You won’t want to be walking around the teahouses at night without shoes on, but you also are going to want to give your feet a break from your hikers when you aren’t on the trail. An extra pair of shoes for nighttime will be highly beneficial both physically and mentally. Even something as simple as flip flops can help rest your feet.
Some Quirky Items to Consider That Would Make You Really Happy
Toilet paper is like gold bullion on a Himalayan trek. Seriously. Your trip will be all the more comfortable if you pack a plethora of this biodegradable necessity. Not only will you need it mostly for its intended purpose, but it will be paramount in a few other situations. With high altitude trekking comes the risk of a developing a head cold. Nose-blowing will require either a lot of handkerchiefs or tissue. Enter toilet paper. When you need to clean your hands before a meal or before bedtime, toilet paper can also be used as a napkin. The most important rule in planning ahead on toilet paper is to bring double the amount you think you’ll need since you’ll probably going to end up needing double. And it gets rather expensive to buy more in remote villages.
Lots of Local Currency
Unless you are an experienced and confident trekker, you’ll most likely be heading into the Himalayas with guides and porters. One of the key ways they make their money is by your generous tips. The number of people you’ll be tipping will fluctuate depending on the size of your group, so make sure to inquire what your number will be before you leave on the hike. Some porters and guides will not accompany you back to your hub city, so don’t count on using the ATM after the hike is over. You won’t want to risk offending anyone if you don’t have enough to go around, so make sure to pack more than you anticipate you’ll need. Also take into consideration the possible need to purchase supplies or the desire to buy goods at the larger trading hubs like Namche Bazaar in the Everest region. One of my favorite souvenirs I’ve ever purchased was bought at a trading post in Namche.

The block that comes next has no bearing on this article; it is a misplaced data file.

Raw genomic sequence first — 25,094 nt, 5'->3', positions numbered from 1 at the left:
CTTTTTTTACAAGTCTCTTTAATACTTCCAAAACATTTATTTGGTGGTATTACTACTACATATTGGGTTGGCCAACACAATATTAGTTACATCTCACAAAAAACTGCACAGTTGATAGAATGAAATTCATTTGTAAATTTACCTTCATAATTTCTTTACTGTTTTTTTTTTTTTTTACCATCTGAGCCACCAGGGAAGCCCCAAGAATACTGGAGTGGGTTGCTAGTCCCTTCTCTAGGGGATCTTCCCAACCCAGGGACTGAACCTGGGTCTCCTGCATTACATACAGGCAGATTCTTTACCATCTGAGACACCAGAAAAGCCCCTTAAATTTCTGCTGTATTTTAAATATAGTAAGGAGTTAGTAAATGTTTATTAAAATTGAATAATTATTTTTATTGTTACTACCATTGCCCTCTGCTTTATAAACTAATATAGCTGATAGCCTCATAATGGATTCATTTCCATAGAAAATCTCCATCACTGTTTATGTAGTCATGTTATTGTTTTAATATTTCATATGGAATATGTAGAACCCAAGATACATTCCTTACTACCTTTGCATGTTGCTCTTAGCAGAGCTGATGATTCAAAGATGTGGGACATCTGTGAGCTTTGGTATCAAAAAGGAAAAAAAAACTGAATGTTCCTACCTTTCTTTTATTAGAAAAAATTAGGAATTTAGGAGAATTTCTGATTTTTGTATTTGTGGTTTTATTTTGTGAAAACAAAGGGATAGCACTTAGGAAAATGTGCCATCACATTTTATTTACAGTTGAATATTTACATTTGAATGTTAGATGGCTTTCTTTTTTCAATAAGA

Candy and Snacks
Delicious food is a great motivator, and luckily, meals on the trail are quite good. The cooks at the teahouses serve excellent Nepali and Tibetan favorites such as Dal Bhat, Momos, Thugpa, and Tarkari. However, on a trail break or when you crave a bedtime snack, it is good to have something to eat in your bag. Some of the teahouses stock up on treats like soda, Snickers, and Pringles, but if you have a favorite that particularly motivates you when the road gets tough, just bring it along. I packed some Oreos and fruit juices to help keep me motivated on the trail and it certainly came in handy on tough days.
Annie Shustrin is a travel addict. When she’s not on the road, she’s either thinking about past trips, planning future ones, or fantasizing about where she’d like to be right now. After years of deliberating and planning, Annie and her husband took a yearlong Round- the-World trip, which was also their honeymoon. She writes about her experiences on her blog, and she’s hoping to help any travel lovers who need advice on planning both long term and short term trips. Currently, Annie is living in Brooklyn, New York, working in the digital media space.